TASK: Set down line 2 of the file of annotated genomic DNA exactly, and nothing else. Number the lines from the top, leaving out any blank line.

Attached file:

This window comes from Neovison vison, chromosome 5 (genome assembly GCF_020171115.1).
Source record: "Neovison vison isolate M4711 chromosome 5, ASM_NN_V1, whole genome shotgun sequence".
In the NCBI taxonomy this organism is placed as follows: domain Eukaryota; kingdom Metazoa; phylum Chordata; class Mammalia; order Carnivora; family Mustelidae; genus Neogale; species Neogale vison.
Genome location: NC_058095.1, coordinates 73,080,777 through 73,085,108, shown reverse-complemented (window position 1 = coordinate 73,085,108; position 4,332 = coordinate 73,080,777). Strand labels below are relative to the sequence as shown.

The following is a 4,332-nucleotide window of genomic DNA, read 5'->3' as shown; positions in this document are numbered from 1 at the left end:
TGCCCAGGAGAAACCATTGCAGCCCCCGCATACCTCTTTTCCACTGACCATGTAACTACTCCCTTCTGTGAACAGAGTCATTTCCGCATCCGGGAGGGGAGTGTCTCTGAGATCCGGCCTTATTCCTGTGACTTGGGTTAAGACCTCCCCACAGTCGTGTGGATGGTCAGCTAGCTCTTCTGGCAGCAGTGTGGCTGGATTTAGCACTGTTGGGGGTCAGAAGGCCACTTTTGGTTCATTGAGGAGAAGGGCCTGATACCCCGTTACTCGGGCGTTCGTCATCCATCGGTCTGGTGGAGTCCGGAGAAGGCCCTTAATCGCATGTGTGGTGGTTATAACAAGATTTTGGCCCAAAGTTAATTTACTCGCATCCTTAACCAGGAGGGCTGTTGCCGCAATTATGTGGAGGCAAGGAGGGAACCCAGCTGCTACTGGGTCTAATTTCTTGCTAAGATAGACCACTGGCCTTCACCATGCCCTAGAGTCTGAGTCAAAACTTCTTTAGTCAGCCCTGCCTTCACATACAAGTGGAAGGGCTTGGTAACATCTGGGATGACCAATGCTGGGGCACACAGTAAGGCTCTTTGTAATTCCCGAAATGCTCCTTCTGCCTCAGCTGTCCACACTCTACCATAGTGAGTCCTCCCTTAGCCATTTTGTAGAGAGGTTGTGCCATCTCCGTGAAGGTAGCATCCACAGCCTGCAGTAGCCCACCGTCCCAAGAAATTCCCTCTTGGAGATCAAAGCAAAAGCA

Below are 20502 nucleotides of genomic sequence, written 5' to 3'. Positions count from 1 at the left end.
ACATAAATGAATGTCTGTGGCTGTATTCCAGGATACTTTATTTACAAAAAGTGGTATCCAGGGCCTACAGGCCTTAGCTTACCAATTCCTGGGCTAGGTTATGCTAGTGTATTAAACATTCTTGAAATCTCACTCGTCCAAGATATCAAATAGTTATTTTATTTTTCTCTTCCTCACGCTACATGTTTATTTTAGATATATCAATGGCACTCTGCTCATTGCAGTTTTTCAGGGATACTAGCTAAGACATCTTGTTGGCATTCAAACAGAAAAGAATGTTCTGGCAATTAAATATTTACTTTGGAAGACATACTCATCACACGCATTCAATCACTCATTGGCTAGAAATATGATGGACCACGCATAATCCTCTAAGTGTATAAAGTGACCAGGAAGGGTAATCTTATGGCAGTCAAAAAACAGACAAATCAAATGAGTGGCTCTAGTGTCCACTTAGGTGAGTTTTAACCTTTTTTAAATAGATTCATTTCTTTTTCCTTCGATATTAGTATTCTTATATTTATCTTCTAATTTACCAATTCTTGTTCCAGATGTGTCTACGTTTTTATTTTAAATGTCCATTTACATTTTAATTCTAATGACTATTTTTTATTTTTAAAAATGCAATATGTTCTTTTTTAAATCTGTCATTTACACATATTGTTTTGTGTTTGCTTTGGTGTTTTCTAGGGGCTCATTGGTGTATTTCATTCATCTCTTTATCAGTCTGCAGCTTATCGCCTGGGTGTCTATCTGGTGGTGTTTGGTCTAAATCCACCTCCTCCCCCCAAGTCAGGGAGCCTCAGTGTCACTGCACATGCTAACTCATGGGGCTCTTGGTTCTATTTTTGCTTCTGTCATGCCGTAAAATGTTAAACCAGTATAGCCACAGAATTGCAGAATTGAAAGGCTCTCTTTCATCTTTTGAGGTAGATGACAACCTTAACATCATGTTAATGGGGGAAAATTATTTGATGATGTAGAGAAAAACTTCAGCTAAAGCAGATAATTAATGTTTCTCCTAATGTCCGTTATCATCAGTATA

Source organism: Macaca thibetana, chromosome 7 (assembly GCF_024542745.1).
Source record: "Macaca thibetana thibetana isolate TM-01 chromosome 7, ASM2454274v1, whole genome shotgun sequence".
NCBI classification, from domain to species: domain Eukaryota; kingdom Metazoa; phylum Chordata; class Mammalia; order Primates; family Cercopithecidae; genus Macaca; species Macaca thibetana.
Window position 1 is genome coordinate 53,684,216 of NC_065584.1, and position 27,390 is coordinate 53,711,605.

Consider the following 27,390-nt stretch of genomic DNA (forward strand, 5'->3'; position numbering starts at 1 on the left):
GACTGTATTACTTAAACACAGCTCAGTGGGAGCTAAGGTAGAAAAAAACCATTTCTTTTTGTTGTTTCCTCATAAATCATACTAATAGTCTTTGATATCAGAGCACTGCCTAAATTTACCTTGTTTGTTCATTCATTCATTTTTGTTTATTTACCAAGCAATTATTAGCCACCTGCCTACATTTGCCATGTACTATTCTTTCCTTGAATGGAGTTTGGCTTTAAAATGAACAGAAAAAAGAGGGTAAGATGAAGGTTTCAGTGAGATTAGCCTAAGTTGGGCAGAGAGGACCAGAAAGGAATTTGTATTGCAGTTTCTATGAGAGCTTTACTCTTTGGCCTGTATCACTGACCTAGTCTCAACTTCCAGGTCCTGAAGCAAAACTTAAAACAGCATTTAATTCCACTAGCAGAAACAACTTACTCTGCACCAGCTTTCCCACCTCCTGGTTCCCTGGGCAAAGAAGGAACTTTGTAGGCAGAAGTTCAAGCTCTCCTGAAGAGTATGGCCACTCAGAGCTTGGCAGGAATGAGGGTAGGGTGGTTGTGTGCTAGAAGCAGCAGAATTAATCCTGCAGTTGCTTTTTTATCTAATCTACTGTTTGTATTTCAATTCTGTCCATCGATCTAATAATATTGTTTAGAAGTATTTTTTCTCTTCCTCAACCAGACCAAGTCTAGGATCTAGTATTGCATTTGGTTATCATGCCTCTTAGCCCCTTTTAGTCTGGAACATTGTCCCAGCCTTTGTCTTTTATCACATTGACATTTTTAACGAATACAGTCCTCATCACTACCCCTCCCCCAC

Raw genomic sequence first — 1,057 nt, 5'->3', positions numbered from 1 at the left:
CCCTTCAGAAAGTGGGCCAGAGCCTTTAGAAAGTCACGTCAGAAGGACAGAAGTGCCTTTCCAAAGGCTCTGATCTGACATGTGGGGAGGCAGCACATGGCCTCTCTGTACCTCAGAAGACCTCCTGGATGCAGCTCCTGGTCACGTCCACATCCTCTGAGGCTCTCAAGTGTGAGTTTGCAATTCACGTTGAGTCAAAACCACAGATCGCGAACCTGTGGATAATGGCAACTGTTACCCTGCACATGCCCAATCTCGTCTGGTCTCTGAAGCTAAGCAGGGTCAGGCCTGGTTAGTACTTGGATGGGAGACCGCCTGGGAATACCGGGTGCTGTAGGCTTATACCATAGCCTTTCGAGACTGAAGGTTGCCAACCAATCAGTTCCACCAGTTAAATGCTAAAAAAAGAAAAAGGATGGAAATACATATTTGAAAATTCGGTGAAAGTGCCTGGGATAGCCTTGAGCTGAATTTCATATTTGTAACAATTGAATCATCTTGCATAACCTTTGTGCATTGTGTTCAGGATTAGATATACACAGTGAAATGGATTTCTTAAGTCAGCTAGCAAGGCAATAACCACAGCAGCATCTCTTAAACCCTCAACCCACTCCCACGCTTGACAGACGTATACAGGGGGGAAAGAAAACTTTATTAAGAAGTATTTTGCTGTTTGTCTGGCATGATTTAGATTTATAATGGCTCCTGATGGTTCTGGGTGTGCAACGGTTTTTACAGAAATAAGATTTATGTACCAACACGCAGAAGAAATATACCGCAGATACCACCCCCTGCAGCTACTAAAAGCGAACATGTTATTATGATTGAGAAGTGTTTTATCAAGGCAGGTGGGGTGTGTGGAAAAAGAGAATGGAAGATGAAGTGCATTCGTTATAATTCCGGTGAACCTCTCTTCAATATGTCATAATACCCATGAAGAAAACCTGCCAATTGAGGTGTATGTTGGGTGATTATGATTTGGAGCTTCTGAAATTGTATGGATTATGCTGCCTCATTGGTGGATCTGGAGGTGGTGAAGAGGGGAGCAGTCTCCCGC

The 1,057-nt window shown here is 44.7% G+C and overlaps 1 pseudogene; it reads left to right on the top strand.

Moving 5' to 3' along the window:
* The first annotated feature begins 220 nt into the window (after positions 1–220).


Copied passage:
Source record: "Neovison vison isolate M4711 chromosome 5, ASM_NN_V1, whole genome shotgun sequence".